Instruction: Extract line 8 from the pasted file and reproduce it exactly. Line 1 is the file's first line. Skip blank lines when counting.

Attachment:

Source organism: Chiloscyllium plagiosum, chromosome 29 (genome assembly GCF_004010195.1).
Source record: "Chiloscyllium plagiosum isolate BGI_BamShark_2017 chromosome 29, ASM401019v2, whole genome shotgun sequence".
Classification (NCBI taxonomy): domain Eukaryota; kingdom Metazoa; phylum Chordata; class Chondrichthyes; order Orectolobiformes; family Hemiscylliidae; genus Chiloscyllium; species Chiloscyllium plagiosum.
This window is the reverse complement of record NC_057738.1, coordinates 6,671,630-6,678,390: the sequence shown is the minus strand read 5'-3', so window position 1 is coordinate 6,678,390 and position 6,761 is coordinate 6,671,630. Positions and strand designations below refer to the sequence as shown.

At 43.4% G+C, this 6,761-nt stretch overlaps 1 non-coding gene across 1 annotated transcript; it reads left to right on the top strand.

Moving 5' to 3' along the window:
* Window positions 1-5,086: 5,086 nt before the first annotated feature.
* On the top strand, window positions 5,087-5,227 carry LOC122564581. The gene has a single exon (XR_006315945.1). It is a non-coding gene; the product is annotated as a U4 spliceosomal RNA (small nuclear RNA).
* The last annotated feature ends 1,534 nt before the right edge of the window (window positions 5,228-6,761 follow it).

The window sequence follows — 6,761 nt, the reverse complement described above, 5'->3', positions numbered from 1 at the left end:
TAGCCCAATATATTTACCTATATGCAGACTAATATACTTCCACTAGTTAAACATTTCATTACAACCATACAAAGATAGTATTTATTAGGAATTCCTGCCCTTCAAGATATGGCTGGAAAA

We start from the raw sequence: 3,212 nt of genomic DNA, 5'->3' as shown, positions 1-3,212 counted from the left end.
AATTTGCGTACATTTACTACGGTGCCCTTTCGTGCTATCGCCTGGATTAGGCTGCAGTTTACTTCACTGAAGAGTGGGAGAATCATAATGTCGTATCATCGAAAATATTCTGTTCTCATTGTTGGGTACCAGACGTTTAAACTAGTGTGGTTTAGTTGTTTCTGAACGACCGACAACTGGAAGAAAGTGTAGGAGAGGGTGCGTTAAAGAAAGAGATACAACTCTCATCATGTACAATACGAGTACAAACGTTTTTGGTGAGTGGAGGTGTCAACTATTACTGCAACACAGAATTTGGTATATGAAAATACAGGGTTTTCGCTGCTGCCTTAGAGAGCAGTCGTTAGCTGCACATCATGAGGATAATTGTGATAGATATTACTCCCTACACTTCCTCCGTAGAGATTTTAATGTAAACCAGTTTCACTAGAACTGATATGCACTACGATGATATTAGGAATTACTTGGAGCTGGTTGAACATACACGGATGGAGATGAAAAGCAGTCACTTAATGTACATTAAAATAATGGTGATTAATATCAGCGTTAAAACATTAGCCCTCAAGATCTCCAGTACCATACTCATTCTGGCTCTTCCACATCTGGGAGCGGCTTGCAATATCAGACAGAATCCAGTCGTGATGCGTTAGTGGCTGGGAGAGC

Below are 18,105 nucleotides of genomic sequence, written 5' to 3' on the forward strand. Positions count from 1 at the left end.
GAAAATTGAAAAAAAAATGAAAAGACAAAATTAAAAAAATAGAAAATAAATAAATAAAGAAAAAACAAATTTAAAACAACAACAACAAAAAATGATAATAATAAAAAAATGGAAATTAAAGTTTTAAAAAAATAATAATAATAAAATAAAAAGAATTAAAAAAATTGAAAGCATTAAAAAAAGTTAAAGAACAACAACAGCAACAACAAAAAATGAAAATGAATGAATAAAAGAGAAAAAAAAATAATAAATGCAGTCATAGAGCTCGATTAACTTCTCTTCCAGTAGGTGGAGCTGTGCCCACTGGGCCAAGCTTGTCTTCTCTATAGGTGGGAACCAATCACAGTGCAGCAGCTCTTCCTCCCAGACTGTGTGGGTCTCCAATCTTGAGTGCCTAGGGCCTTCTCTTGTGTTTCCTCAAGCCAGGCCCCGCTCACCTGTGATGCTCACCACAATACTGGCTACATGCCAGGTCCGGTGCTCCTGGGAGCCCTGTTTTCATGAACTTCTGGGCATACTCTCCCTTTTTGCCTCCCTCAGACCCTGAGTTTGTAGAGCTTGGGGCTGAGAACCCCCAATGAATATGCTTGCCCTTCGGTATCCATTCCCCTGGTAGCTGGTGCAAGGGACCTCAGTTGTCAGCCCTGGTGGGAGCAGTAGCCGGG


* On the top strand, window positions 5,087-5,227 carry LOC122564581. The gene has a single exon (XR_006315945.1). It is a non-coding gene; the product is annotated as a U4 spliceosomal RNA (small nuclear RNA).